Friday, October 31, 2014. Last Update: Fri 6:50 AM EST

The Audit

The Observer Advances the Ball on BoA

Charlotte's Rick Rothacker scooped the world over the weekend with a story saying the FBI has been probing Bank of... More

Waiting for the Angelides Commission

Kudos to The New York Times edit page for dogging the poky progress of the Financial Crisis Inquiry Commission, the... More

Suggested Readings

The New York Times's Charles Duhigg continues his eye-opening investigation of the state of the nation's water quality, today looking... More

WSJ: Hey, Readers—Your Jobs Aren’t That Important

I really like this page-one Wall Street Journal story today looking at the financialization of the economy over the past... More

Pearlstein: Fundamental Reform for Credit Ratings

Steven Pearlstein does well to keep the credit-ratings firms in the spotlight, a place it seems they've been all too... More

Suggested Readings

Michael Mandel of BusinessWeek calculates some rough numbers on journalism employment. Newspaper employment is fast approaching a 50 percent decline... More

Missing the Point on the Anglicization of the WSJ

“Come a cropper” is the least of the paper’s problems

It's good to see somebody else notice the Anglicization of the The Wall Street Journal. It's not good that that... More

Investors vs. the Public

Why the business press should focus on the latter

Bloomberg posts interesting results of a poll saying that investors and the general public see Obama's economic performance very differently.... More

“Learned, Baroque, and Quite Frequently Terrifying”

The New Republic profiles the Financial Times’s Martin Wolf

We're big fans of the Financial Times's Martin Wolf here at The Audit. His Wednesday columns and occasional takeouts are... More

A WSJ Deal Column After The Audit’s Own Heart

It's not often you see something like this in the financial press. David Weidner writes on The Wall Street Journal... More

Suggested Readings

Felix and Barry do it. So can I! The NYT says China's slap back at the U.S. tire tariff may... More

Anticipating Peter Goodman’s New Book

If this excerpt is any indication, Past Due, a new book by New York Times economics writer Peter S. Goodman... More

Mint Makes a Mint

But press coverage of the $170 million deal leaves a bad taste

The press, institutionally, has an all-too-short memory. But have we already forgotten some of the lessons of the tech bubble,... More

Trade, “Buy American,” and the Journal

Trade reporting has picked up in the last couple of days after the Obama administration slapped a fat tariff on... More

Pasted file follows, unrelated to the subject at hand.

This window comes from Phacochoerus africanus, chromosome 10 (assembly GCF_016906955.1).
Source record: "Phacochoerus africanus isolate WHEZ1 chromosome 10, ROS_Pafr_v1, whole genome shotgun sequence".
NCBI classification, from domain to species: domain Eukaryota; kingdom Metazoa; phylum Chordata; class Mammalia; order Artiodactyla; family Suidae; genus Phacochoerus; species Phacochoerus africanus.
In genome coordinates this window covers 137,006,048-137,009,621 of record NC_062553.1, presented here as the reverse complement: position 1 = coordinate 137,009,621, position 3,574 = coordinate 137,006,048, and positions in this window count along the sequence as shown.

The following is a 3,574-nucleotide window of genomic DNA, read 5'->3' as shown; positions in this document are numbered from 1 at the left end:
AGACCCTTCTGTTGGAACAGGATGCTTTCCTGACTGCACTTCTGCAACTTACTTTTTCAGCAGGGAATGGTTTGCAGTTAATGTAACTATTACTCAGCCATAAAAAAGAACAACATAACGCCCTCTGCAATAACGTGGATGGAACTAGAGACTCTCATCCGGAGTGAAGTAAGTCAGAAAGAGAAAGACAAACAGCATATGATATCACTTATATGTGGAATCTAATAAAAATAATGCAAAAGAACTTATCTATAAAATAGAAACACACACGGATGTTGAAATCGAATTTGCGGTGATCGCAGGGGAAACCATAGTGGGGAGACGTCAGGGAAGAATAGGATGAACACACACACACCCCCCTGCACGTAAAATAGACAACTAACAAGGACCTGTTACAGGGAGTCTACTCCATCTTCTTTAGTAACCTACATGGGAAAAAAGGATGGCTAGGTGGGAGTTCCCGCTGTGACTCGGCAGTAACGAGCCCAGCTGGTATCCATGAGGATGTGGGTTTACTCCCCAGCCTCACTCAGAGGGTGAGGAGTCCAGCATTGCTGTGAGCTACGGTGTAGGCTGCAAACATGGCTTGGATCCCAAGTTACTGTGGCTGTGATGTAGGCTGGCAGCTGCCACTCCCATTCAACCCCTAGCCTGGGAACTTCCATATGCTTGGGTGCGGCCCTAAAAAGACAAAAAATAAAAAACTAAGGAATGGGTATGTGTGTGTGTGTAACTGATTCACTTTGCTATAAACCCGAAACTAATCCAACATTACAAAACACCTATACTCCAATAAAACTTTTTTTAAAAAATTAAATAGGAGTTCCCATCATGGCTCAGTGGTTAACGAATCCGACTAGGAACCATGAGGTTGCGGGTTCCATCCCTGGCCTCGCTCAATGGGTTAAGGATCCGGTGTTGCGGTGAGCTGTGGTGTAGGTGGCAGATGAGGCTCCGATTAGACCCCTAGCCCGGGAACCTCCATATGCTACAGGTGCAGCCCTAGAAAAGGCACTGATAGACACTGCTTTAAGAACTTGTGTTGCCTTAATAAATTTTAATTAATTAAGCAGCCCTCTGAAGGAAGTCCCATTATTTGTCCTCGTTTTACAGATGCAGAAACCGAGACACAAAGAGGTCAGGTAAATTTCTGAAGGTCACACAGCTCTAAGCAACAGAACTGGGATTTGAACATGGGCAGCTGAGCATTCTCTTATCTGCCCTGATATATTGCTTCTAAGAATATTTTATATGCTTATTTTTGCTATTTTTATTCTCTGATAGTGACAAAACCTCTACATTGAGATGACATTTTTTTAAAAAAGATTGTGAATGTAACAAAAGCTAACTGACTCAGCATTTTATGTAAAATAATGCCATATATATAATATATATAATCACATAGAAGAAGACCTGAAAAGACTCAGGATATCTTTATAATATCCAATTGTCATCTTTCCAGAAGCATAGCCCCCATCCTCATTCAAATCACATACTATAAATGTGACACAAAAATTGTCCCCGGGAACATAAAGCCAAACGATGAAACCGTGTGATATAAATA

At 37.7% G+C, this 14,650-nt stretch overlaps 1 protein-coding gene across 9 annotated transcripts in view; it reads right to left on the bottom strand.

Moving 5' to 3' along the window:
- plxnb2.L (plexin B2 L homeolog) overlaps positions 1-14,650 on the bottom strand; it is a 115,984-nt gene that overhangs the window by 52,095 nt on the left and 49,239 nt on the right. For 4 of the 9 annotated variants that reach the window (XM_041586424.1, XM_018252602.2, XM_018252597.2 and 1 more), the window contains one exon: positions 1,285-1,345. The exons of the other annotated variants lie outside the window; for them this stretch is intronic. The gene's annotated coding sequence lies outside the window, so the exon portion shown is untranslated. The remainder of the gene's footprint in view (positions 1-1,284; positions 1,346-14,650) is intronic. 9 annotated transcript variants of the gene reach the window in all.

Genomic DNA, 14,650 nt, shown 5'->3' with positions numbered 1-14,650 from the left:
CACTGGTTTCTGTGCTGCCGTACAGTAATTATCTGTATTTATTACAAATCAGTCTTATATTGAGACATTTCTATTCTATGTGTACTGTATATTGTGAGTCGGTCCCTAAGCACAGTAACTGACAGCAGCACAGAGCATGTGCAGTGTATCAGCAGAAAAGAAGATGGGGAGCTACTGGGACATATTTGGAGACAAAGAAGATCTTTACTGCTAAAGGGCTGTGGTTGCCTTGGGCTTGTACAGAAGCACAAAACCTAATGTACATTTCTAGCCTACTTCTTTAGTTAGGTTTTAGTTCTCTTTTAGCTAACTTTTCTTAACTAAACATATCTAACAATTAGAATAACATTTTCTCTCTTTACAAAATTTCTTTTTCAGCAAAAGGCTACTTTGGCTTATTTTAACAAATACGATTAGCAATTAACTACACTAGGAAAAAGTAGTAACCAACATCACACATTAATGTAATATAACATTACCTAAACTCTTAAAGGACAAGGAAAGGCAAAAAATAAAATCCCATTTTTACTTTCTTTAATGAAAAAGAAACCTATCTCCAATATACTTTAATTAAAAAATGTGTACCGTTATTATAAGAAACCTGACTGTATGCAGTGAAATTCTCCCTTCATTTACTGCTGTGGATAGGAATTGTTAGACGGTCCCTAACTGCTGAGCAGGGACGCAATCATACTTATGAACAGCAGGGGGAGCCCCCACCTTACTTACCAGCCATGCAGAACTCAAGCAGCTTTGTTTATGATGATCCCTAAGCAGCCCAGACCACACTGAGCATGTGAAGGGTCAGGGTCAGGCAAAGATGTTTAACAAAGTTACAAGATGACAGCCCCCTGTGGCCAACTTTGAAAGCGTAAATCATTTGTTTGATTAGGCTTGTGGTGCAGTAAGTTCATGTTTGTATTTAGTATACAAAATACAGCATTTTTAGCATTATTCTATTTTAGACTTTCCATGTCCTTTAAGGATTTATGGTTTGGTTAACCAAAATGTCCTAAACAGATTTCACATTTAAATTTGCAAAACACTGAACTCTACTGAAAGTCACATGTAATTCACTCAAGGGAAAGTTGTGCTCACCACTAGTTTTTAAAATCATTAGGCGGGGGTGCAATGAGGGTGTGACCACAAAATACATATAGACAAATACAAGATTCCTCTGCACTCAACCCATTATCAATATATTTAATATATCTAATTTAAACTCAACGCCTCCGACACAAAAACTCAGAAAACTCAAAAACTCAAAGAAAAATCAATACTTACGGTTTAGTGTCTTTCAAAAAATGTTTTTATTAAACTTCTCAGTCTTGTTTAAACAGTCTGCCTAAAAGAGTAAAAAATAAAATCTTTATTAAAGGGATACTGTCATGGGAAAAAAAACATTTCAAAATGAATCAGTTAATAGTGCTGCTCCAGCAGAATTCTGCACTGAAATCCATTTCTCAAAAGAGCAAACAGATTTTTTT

WSJ Will Charge for Mobile Access

Rupert Murdoch is putting his money—or more accurately, "your money"—where his mouth is, announcing that his Wall Street Journal will... More

The ethics of The Guardian’s Whisper bombshell - It would have been a journalistic lapse not to have told readers

Gawker: The internet bully - Nick Denton’s media empire is an intellectual online fraternity that invites people to their parties only to make them buy the booze

The Washington Post short-sells a reporter’s integrity - Steven Pearlstein smears TheStreet’s Adam Feuerstein for criticizing a biotech firm

Former Sun-Times staffers react to top reporter’s resignation - “Whereas we don’t have all the answers, we have way too many questions about what happened here”

Stop trolling your readers - We know you’re only doing it for clicks


Which news org is the most trusted? (Pew)

The answer is complicated

‘My Captivity’ (NYT Mag)

An American journalist on his two-year kidnapping in Syria

FBI faked an AP story, in Seattle Times style, to catch a suspect (Seattle Times)

“‘We are outraged that the FBI, with the apparent assistance of the US Attorney’s Office, misappropriated the name of The Seattle Times to secretly install spyware on the computer of a crime suspect,’ said Seattle Times Editor Kathy Best”

How one reporter copes inside the ‘Ebola bubble’ (BuzzFeed)

“Bring gloves to give nurses you meet at clinics, even if you’re there for a story. Get small change to give to the kids who have been out of school for months and are selling ground nuts for pitiful sums on the side of road. Hell, give them candy. Violate all the principles of ostensibly good aid stewardship, because the good stewardship of the developed world didn’t get help here in time, and now everyone is dying around you.”

Bloggingheads

Greg Marx discusses democracy and news with Tom Rosenstiel of the American Press Institute

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Who Owns What

The Business of Digital Journalism

A report from the Columbia University Graduate School of Journalism

Study Guides

Questions and exercises for journalism students.